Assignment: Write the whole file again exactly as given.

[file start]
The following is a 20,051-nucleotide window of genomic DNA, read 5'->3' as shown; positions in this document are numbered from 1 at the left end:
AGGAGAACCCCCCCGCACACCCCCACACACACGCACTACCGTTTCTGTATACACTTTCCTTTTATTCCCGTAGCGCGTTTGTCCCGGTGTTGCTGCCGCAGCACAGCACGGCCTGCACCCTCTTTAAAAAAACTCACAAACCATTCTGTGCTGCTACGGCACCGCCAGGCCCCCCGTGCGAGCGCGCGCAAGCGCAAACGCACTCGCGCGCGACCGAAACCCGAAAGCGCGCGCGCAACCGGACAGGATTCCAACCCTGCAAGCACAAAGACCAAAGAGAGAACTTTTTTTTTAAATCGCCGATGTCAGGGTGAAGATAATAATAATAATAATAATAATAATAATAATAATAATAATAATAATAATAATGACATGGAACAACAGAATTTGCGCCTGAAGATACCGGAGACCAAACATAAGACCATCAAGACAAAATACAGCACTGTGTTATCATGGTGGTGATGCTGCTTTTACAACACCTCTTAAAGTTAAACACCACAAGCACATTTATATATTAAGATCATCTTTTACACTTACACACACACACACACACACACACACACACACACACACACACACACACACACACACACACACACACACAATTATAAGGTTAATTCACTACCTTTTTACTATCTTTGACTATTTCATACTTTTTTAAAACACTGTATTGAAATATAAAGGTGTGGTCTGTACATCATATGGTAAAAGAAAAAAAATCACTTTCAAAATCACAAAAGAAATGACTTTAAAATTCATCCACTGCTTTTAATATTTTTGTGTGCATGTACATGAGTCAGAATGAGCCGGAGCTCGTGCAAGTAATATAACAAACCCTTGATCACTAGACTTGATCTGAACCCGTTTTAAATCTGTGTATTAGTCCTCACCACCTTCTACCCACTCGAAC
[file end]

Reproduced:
The following is a 20,051-nucleotide window of genomic DNA, read 5'->3' as shown; positions in this document are numbered from 1 at the left end:
AGGAGAACCCCCCCGCACACCCCCACACACACGCACTACCGTTTCTGTATACACTTTCCTTTTATTCCCGTAGCGCGTTTGTCCCGGTGTTGCTGCCGCAGCACAGCACGGCCTGCACCCTCTTTAAAAAAACTCACAAACCATTCTGTGCTGCTACGGCACCGCCAGGCCCCCCGTGCGAGCGCGCGCAAGCGCAAACGCACTCGCGCGCGACCGAAACCCGAAAGCGCGCGCGCAACCGGACAGGATTCCAACCCTGCAAGCACAAAGACCAAAGAGAGAACTTTTTTTTTAAATCGCCGATGTCAGGGTGAAGATAATAATAATAATAATAATAATAATAATAATAATAATAATAATAATAATAATGACATGGAACAACAGAATTTGCGCCTGAAGATACCGGAGACCAAACATAAGACCATCAAGACAAAATACAGCACTGTGTTATCATGGTGGTGATGCTGCTTTTACAACACCTCTTAAAGTTAAACACCACAAGCACATTTATATATTAAGATCATCTTTTACACTTACACACACACACACACACACACACACACACACACACACACACACACACACACACACACACACACACACAATTATAAGGTTAATTCACTACCTTTTTACTATCTTTGACTATTTCATACTTTTTTAAAACACTGTATTGAAATATAAAGGTGTGGTCTGTACATCATATGGTAAAAGAAAAAAAATCACTTTCAAAATCACAAAAGAAATGACTTTAAAATTCATCCACTGCTTTTAATATTTTTGTGTGCATGTACATGAGTCAGAATGAGCCGGAGCTCGTGCAAGTAATATAACAAACCCTTGATCACTAGACTTGATCTGAACCCGTTTTAAATCTGTGTATTAGTCCTCACCACCTTCTACCCACTCGAAC